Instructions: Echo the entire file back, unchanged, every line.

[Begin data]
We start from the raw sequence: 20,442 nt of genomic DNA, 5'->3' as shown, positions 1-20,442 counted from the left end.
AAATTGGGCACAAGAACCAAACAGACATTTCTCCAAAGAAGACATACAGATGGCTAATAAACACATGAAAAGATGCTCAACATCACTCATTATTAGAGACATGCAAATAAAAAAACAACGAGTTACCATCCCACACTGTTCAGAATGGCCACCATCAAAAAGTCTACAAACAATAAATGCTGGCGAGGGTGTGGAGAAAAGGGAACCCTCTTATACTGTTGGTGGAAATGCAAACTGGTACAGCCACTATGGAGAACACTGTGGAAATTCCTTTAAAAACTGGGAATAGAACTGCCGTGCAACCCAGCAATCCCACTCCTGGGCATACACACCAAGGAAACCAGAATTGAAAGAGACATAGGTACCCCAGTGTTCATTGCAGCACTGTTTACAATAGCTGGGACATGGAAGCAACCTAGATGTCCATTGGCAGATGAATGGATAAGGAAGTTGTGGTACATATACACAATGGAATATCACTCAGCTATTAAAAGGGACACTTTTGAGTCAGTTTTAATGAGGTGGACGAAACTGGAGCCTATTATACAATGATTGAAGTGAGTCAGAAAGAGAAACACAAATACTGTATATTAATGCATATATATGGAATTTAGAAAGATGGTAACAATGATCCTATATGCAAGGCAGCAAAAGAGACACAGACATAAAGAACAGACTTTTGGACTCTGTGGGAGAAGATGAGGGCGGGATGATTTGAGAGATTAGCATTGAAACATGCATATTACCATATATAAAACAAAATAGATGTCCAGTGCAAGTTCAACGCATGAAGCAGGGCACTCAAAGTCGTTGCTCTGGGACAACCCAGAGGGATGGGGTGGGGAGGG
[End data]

We start from the raw sequence: 20,442 nt of genomic DNA, 5'->3' as shown, positions 1-20,442 counted from the left end.
AAATTGGGCACAAGAACCAAACAGACATTTCTCCAAAGAAGACATACAGATGGCTAATAAACACATGAAAAGATGCTCAACATCACTCATTATTAGAGACATGCAAATAAAAAAACAACGAGTTACCATCCCACACTGTTCAGAATGGCCACCATCAAAAAGTCTACAAACAATAAATGCTGGCGAGGGTGTGGAGAAAAGGGAACCCTCTTATACTGTTGGTGGAAATGCAAACTGGTACAGCCACTATGGAGAACACTGTGGAAATTCCTTTAAAAACTGGGAATAGAACTGCCGTGCAACCCAGCAATCCCACTCCTGGGCATACACACCAAGGAAACCAGAATTGAAAGAGACATAGGTACCCCAGTGTTCATTGCAGCACTGTTTACAATAGCTGGGACATGGAAGCAACCTAGATGTCCATTGGCAGATGAATGGATAAGGAAGTTGTGGTACATATACACAATGGAATATCACTCAGCTATTAAAAGGGACACTTTTGAGTCAGTTTTAATGAGGTGGACGAAACTGGAGCCTATTATACAATGATTGAAGTGAGTCAGAAAGAGAAACACAAATACTGTATATTAATGCATATATATGGAATTTAGAAAGATGGTAACAATGATCCTATATGCAAGGCAGCAAAAGAGACACAGACATAAAGAACAGACTTTTGGACTCTGTGGGAGAAGATGAGGGCGGGATGATTTGAGAGATTAGCATTGAAACATGCATATTACCATATATAAAACAAAATAGATGTCCAGTGCAAGTTCAACGCATGAAGCAGGGCACTCAAAGTCGTTGCTCTGGGACAACCCAGAGGGATGGGGTGGGGAGGG